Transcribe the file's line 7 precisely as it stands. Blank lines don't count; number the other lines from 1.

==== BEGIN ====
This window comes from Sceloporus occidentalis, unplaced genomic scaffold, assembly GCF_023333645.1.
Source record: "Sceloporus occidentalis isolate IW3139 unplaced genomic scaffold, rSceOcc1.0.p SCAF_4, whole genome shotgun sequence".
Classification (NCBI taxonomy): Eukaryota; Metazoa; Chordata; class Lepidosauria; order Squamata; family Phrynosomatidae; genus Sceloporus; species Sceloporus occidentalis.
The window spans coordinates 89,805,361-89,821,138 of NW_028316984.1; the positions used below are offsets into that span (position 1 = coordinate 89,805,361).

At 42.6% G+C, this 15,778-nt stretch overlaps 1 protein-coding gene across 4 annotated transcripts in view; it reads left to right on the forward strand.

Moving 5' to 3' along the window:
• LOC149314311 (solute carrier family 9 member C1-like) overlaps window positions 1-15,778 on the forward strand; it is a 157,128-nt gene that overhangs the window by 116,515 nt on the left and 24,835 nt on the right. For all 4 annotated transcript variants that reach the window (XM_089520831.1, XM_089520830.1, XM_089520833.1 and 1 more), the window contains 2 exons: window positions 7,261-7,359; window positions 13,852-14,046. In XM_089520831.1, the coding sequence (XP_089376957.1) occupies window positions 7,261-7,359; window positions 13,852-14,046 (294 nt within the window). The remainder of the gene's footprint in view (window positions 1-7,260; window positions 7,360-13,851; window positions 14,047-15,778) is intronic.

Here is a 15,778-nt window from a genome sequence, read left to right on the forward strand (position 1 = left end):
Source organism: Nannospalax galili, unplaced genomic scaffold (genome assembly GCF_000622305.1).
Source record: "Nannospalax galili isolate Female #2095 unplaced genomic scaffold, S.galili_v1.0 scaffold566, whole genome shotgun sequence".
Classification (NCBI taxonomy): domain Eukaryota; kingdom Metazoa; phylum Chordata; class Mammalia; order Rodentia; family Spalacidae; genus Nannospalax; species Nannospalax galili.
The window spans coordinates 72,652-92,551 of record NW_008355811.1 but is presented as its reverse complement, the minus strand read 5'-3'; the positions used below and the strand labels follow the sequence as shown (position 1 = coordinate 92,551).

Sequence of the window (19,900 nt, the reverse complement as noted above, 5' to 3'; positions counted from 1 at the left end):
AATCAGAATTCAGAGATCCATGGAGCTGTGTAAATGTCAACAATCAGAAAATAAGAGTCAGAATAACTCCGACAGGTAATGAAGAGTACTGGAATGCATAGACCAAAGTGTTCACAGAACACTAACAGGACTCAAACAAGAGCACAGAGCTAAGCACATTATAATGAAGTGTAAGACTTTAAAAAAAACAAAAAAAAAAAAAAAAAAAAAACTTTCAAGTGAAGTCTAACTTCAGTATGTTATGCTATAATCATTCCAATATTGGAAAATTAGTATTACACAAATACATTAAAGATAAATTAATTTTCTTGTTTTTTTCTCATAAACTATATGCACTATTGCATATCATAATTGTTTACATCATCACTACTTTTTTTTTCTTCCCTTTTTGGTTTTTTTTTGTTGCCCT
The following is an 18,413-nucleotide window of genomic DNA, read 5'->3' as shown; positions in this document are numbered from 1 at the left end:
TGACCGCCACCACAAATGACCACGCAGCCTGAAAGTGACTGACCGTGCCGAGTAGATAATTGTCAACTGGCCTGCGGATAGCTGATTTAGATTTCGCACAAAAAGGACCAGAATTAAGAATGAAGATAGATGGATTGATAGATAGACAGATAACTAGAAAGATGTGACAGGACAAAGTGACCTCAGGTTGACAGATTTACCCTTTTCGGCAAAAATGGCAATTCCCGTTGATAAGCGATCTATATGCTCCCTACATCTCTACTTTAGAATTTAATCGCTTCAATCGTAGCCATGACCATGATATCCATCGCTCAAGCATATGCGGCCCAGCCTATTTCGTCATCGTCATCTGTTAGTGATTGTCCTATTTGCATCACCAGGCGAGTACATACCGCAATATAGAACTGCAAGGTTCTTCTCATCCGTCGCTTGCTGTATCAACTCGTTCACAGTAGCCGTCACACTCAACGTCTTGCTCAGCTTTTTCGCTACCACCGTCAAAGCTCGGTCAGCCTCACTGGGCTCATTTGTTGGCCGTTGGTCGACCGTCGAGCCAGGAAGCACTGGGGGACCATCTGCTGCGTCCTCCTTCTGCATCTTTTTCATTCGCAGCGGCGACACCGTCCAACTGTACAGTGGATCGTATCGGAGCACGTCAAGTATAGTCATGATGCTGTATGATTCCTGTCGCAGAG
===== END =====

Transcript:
• LOC149314311 (solute carrier family 9 member C1-like) overlaps window positions 1-15,778 on the forward strand; it is a 157,128-nt gene that overhangs the window by 116,515 nt on the left and 24,835 nt on the right. For all 4 annotated transcript variants that reach the window (XM_089520831.1, XM_089520830.1, XM_089520833.1 and 1 more), the window contains 2 exons: window positions 7,261-7,359; window positions 13,852-14,046. In XM_089520831.1, the coding sequence (XP_089376957.1) occupies window positions 7,261-7,359; window positions 13,852-14,046 (294 nt within the window). The remainder of the gene's footprint in view (window positions 1-7,260; window positions 7,360-13,851; window positions 14,047-15,778) is intronic.